With regard to development opportunities, Thompson, Reid and King emphasized that brown and Black employees must be proactive and share in the responsibility to improve the lot of people of color in manufacturing management.

“In some cases, there are programs that put you on the management fast track and some that put you on the executive fast track, ” Thompson said. “Typically, you’ve had to have done something extraordinary to be put on those fast tracks, which oftentimes are really lacking diversity.

“I was fortunate enough to end up on those fast tracks while I was working in automotive manufacturing,” he added. “But one thing I learned along the way was to set up a mentoring/coaching environment for myself.”

In addition to the regular mentorship idea, Thompson said, “you’ve got to have a mentor who is your boss’s boss. Once per quarter, send a paragraph with some of your wins, and some of your challenges that took place during the quarter. The movement of an individual employee doesn’t always happen directly by their manager or director; it may happen at the executive director or vice president level that is keeping an eye on some of the new talent coming in.”

Ways recruiters can do better

Increasing efforts to hire people of color is an obvious way to address the skills gap in manufacturing, the panelists suggested.

“Right now, it’s taking an average of 70 days to recruit skilled production workers,” Trotman said. “And you have to add to that on-the-job training. I’ve read that approximately six out of 10 positions go unfilled. And that forces businesses to look to alternative solutions. So, there’s a dire need.”

Electro Soft CEO Karla Trotman (Illustration by John Martin)

The Southeastern Pennsylvania Manufacturing Alliance, an industry partnership with manufacturers of which Trotman is a co-chair, created a boot camp.

The alliance includes about 70 manufacturers that were struggling to fill jobs. “So, we’ve created our own career pathways and a boot camp,” she said. “And we found the training provider. We’ve invested money.”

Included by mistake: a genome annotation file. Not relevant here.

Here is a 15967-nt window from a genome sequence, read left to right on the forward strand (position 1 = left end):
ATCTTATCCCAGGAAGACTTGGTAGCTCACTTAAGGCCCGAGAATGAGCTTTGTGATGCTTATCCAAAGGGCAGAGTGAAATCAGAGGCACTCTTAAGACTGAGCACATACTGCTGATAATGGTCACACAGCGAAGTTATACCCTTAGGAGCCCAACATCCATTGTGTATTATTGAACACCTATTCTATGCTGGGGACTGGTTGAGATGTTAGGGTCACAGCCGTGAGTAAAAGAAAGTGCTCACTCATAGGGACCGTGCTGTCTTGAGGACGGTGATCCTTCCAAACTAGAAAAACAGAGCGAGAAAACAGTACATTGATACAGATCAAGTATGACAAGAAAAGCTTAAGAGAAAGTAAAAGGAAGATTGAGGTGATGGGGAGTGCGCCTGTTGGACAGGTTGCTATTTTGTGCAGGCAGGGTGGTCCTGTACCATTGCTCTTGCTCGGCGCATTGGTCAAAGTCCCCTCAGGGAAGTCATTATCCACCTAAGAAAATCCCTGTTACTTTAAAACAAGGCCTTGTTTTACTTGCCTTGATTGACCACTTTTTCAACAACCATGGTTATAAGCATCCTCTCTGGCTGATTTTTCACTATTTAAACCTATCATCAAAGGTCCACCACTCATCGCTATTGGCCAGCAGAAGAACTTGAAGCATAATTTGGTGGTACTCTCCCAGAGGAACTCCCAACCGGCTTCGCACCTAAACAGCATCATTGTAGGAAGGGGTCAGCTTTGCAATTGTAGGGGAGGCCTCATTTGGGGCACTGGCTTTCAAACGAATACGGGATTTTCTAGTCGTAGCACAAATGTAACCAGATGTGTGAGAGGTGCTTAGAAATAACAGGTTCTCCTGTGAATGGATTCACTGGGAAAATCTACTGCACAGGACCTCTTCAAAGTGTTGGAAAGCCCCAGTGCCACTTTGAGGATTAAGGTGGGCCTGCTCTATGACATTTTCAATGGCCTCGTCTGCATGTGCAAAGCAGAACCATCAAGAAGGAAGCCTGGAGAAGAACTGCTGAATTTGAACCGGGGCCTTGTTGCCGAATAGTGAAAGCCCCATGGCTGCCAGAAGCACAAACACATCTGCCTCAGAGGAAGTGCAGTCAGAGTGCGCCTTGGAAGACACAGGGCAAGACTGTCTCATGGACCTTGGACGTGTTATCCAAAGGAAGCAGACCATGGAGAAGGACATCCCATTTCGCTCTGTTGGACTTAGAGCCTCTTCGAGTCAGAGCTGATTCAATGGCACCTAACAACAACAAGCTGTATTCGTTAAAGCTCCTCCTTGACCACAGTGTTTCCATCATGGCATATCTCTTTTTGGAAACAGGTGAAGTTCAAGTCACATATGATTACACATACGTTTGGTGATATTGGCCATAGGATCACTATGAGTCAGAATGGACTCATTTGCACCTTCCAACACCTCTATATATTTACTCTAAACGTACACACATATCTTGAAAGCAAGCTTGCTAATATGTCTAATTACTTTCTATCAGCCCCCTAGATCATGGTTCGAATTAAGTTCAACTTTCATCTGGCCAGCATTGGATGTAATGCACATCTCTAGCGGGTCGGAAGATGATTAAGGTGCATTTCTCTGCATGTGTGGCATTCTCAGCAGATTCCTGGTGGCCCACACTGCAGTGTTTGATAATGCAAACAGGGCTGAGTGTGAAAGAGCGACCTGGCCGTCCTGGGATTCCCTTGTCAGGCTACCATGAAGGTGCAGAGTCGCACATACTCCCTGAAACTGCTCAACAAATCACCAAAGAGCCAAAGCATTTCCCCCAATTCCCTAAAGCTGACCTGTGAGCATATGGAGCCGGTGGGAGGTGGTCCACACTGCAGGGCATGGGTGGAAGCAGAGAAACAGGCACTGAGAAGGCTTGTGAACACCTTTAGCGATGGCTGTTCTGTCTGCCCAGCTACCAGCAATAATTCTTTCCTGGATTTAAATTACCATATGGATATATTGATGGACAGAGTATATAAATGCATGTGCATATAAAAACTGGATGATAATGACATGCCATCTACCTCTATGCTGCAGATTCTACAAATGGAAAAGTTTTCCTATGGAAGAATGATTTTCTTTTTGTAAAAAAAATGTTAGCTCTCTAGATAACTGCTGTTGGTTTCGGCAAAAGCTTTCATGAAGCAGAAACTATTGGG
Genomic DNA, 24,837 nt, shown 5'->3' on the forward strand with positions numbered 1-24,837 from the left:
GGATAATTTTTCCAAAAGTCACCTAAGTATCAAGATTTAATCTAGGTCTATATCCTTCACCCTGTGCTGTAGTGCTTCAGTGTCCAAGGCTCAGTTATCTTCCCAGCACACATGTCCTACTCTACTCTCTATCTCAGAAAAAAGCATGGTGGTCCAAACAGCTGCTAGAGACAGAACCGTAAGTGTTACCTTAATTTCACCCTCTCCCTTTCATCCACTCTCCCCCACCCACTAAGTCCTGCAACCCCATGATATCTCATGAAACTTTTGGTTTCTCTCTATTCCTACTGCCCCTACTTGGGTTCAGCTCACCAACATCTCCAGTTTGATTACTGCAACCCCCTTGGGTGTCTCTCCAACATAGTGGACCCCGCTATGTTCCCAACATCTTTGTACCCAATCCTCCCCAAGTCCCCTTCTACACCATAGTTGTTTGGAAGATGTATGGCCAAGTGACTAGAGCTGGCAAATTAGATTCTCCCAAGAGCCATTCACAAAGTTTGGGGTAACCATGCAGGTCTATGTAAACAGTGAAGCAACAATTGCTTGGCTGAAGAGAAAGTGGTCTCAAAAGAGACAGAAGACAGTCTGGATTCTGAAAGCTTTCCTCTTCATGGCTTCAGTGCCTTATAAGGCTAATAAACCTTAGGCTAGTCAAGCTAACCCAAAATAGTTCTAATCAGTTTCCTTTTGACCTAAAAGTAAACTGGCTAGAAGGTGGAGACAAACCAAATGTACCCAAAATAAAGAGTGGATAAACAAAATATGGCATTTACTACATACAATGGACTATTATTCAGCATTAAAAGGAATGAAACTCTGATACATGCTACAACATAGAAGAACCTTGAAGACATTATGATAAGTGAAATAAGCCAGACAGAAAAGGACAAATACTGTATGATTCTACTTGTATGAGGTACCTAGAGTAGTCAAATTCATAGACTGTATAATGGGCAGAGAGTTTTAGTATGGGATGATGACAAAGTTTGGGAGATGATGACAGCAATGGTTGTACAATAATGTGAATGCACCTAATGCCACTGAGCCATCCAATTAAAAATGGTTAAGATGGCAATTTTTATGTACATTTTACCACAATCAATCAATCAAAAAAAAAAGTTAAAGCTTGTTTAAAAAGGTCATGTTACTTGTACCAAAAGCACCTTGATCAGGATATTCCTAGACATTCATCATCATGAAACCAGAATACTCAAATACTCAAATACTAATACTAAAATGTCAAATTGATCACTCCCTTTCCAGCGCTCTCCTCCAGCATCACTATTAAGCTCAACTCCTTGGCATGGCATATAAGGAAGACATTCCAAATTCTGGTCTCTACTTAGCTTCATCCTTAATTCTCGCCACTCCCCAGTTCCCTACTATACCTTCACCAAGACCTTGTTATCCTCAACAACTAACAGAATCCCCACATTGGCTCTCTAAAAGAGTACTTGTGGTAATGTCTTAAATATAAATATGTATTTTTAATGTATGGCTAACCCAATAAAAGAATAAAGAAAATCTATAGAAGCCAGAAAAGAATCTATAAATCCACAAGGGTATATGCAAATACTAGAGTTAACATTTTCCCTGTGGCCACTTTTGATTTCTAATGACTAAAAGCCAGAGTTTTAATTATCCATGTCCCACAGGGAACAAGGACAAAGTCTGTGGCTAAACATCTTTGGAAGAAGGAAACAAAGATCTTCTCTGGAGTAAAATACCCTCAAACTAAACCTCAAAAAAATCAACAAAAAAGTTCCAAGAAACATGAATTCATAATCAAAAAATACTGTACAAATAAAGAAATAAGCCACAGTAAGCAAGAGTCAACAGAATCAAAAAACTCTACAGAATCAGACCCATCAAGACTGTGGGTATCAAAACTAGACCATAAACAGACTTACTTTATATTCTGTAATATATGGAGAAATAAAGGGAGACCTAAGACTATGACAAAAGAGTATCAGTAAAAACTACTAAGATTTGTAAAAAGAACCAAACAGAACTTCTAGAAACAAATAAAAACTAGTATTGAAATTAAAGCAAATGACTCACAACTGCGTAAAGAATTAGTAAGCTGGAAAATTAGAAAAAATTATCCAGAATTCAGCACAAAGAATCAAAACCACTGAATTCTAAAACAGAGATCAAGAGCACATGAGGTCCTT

The program recently graduated a fifth group of people “who at least have a foundation in manufacturing when they walk in the door,” Trotman said. “A lot of people assume manufacturing is this hot, crazy environment with sparks flying all over. But it’s not like that. We need to change the face of the industry. We’ve been successful with our boot camps: About 80 percent of the people who complete it are hired, and we’re looking to have more people complete the program in different areas of the city and the suburbs. So, if you’re sitting at home and you want to build things, call me.”

It is important to include people of color on recruiting and selection panels, Reid said. “Everyone has bias, no matter what your background. And people tend to have a bias toward others who look like themselves. So, it’s really important in the recruitment process to bring in people with different experiences, different backgrounds, different points of view.”

That lookalike tendency has been borne out in companies recruiting from historically white colleges and universities more than from historically Black colleges and universities (HBCUs), panelists said.

“There’s such a heavy allegiance, particularly when you’re talking about engineering and manufacturing, that everybody wants to have a bias and recruit from their alma mater,” Thompson said. “So quite often you see them pulling in the exact same pipeline that looks like them,” meaning white engineers.